Julien’s hand was outstretched towards the cashier, holding the currency for two takeaway coffees; his and mine. His face appeared as flint, oddly serious, given his recent offer to pay for my coffee. My face was frozen in a mixture of surprise and perplexion.
Now, I’m not sure I would have been right to call Julien a friend in that moment. I dearly would have liked to, as it would affirm one of my preferred self-narratives; namely that I’m woke, inclusive, unprejudiced, and outwardly-focused. But I don’t think it would’ve been accurate. Yet.
In that moment, had you been sitting at a nearby table, you may have looked up at the two of us and observed a few details:
You may have observed that I was a white, male, affluent, and in need of haircut. You will, no doubt, have seen that Julien was black, male, in his late thirties; more stylish than Kravitz in the 90s. His shoes alone (limited edition dazzling white Yeezy Boost High Tops) cost more than my entire wardrobe. You might also have let your eyes wander a little to take in his spectacular distressed stretch-denim Versace harem pants. A worthy sight.
But shoes and pants don’t tell the full story. And so you look a little closer. You see that the tote bag over his shoulder bears the coffee emblem of the cafe where he worked as a barista for eight years. The back of his neck carries the distress of a previous five-year stint as a car guard. You might even conjecture that the particularly furrowed brow was the result of his recent years as a stress-wearied father trying to float a small business. Had you done all that, you’d possess rare levels of insight indeed. But enough about you. More about me.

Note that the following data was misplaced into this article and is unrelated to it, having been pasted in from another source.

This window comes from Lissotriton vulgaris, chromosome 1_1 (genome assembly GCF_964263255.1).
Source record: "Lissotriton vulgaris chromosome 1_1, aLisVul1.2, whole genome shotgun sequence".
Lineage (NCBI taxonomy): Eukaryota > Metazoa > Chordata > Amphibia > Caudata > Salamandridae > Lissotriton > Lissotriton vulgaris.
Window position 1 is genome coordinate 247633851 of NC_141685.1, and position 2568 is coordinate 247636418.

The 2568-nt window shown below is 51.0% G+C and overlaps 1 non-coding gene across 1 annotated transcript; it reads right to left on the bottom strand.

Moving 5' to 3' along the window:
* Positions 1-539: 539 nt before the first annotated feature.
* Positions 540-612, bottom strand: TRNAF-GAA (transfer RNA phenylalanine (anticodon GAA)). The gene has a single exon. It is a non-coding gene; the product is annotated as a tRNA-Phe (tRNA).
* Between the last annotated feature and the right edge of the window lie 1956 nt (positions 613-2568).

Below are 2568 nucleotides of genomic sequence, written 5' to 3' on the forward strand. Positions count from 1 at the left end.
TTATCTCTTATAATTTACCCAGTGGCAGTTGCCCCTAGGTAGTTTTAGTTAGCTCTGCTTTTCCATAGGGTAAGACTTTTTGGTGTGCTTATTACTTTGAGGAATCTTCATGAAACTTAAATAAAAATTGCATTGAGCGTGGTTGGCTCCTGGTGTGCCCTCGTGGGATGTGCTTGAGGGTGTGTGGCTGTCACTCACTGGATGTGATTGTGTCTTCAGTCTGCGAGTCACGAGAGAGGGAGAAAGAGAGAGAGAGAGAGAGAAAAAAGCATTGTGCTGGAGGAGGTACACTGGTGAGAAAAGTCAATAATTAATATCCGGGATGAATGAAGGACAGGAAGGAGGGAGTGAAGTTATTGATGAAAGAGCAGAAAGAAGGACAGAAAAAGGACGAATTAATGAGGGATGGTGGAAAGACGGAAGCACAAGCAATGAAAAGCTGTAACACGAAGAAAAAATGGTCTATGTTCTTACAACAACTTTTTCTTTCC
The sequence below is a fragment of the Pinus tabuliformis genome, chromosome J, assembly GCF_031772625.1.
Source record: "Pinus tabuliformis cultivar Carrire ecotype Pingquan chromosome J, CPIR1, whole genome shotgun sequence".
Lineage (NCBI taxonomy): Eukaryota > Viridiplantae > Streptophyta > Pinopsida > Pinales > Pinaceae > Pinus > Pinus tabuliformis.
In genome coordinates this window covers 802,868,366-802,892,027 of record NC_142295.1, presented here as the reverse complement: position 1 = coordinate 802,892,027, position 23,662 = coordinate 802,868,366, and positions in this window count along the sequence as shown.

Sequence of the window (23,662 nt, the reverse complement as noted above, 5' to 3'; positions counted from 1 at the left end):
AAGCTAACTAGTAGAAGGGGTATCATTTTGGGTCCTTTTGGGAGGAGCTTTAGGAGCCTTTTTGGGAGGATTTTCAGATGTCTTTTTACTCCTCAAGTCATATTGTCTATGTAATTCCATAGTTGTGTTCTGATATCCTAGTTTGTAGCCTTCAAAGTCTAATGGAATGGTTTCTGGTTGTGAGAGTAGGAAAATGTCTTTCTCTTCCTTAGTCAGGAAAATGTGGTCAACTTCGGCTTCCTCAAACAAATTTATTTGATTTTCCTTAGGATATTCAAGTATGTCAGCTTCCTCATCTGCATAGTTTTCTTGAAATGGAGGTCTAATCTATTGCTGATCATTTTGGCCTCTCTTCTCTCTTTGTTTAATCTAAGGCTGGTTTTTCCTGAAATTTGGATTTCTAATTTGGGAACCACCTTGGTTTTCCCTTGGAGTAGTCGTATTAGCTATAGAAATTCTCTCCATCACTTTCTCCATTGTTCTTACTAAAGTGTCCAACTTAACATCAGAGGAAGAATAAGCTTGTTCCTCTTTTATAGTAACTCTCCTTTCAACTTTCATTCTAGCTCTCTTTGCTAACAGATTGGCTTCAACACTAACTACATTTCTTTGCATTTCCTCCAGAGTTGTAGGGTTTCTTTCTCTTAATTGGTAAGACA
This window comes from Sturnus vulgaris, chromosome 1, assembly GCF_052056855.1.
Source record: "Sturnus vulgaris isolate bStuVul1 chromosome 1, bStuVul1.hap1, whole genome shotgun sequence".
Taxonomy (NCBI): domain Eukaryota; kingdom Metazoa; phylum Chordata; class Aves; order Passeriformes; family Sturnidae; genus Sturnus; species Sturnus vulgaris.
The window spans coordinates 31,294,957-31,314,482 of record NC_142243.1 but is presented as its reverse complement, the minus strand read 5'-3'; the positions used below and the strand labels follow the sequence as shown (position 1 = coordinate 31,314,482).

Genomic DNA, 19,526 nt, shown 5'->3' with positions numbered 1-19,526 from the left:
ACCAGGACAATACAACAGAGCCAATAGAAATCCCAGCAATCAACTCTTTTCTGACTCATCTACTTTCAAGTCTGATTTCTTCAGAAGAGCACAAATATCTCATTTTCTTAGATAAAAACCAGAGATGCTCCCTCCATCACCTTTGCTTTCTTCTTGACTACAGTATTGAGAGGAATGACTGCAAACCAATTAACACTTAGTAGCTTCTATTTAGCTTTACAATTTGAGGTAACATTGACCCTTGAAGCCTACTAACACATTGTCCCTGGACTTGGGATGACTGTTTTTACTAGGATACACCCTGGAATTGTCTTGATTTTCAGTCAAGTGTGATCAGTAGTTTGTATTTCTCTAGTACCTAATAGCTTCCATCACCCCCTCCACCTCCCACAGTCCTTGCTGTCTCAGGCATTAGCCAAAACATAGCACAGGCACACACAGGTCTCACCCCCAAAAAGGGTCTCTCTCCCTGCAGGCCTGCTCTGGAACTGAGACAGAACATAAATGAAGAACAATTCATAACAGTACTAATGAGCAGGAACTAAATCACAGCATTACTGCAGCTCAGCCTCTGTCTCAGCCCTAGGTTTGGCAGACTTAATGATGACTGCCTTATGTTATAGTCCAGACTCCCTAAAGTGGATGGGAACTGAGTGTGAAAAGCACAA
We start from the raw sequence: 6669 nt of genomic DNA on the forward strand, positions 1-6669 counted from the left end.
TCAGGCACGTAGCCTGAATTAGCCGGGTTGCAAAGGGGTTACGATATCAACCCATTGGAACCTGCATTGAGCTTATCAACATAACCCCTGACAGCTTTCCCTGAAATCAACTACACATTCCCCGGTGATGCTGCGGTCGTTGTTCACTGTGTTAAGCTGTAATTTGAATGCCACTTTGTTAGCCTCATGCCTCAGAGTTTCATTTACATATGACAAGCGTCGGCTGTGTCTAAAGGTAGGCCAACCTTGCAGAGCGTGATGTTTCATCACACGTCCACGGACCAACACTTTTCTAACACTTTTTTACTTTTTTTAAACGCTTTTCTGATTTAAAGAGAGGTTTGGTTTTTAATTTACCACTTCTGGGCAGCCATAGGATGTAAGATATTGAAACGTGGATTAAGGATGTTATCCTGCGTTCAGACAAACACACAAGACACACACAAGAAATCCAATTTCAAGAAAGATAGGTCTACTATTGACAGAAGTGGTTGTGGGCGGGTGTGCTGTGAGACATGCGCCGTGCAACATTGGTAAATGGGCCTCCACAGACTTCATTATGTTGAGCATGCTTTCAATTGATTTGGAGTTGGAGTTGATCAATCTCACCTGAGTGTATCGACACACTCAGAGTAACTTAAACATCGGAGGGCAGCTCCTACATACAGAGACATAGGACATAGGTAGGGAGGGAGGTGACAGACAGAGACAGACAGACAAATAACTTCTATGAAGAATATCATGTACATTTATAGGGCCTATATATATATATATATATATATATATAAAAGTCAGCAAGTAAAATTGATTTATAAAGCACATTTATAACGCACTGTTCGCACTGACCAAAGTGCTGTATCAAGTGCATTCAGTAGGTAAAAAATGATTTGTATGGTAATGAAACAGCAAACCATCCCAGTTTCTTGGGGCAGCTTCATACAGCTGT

“You’re not paying for my coffee, Julien.” I chuckled nervously. “I’m buying. I was getting coffee anyway. And you’ve got a long day ahead of you. Let me get it.”
I was aware of how unconvincing it all sounded, but my unspoken motivations felt unacceptably patronising to say out loud. Acceptable to think, maybe. But, for Heaven’s sake, man, don’t say them:
(I give. You receive. That’s how it works.)
(I’m white and privileged. One of those privileges is to pay for stuff. That’s how it works.)
(My sense of well-being comes from how much I can give you. That’s how it works.)
(Christ’s love shines when I buy you things.)
“No,” he replied stubbornly. “I… am buying you coffee.” His tone, like his face, had hardened a little. He was painfully insistent. But as his tone hardened, something in me began to soften. It is more dignified to give than to receive.
“Done deal. Flat white. Thanks, Julien.”
if it’s truly better to give, then that privilege too, needs to be shared.
Eye-contact was essential; receiving the opportunity to receive is a delicate process. Sipping on my coffee, I enjoyed the slow soak realisation that, if it’s truly better to give, then that privilege too, needs to be shared. Perhaps one of the most invisible of all my many white privileges is that of perpetually hogging the seat of the alms giver.
Whether or not, he realised it, in the moment that Julien chose the position of the giver, he deftly balanced what previously could only have ever served as a wonky, lop-sided basis for connection. A one-way flow of generosity. But with the flow reversed and balance achieved, this new relational foundation could…finally…support something as precious as friendship.